NEW YORK, United States — It’s hard to take a bad picture at a Delpozo runway show. Creative director Josep Font’s three-dimensional constructs lend themselves to creating the sharpest of images. Just consider the origami pleats jutting out from an off-the-shoulder top, the giant raffia flowers arranged on the front of a sweater, and a sculpted dirndl skirt built on the bottom of an apron dress.
The heavenly colour pairings don’t hurt, either. Cornflower blue and sunset orange, lavender and lemon-lime, periwinkle and buttercup yellow were all shown against a chalk-white backdrop, the model’s ears dangling with streaming clusters of floral paillettes that caught the late-morning light just so. Backstage, the designer said that light was indeed the driving force in this collection, inspired in part by Korean-American artist Soo Sunny Park’s mesmerising iridescent Plexiglass and mesh installations.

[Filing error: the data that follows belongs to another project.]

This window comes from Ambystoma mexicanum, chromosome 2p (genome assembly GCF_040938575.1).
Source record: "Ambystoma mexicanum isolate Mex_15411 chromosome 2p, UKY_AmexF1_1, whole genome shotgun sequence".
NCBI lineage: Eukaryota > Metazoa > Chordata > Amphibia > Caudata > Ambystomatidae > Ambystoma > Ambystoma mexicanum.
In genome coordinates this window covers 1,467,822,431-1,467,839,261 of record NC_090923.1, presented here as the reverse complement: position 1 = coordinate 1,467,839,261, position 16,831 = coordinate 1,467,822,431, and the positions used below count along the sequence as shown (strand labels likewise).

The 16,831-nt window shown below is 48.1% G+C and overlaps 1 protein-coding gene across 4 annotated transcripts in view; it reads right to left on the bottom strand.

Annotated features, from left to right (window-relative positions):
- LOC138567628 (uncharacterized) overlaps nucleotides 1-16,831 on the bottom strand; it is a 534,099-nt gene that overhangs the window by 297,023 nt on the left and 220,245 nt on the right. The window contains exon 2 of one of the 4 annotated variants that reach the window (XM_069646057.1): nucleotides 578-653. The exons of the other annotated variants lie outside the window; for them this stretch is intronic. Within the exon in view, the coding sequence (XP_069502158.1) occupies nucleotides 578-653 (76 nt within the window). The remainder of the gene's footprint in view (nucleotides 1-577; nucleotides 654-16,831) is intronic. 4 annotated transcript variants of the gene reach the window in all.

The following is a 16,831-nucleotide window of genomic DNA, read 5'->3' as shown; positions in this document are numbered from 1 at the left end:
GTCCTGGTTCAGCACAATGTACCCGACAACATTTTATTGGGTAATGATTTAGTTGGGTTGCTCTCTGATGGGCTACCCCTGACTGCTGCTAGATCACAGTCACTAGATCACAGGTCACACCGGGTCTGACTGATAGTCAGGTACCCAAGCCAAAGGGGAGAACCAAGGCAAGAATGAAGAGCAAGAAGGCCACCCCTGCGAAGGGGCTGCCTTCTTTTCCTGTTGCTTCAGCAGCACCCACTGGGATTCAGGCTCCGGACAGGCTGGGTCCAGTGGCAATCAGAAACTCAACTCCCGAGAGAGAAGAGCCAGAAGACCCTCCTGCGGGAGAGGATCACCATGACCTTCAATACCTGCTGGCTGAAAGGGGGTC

But while Font’s head-turning shapes may be at the forefront of the conversation, what is perhaps more interesting about his process are the materials he uses to sculpt them. For instance, this collection incorporated several weights of linen. A lighter version was softly moulded into curved-pleat peg-leg trousers, while a stiff, denser variety was used to form ballooning bell sleeves. In Font’s case, decisions about fabric are as important as to where to place a peplum. There is something almost scientific about his work.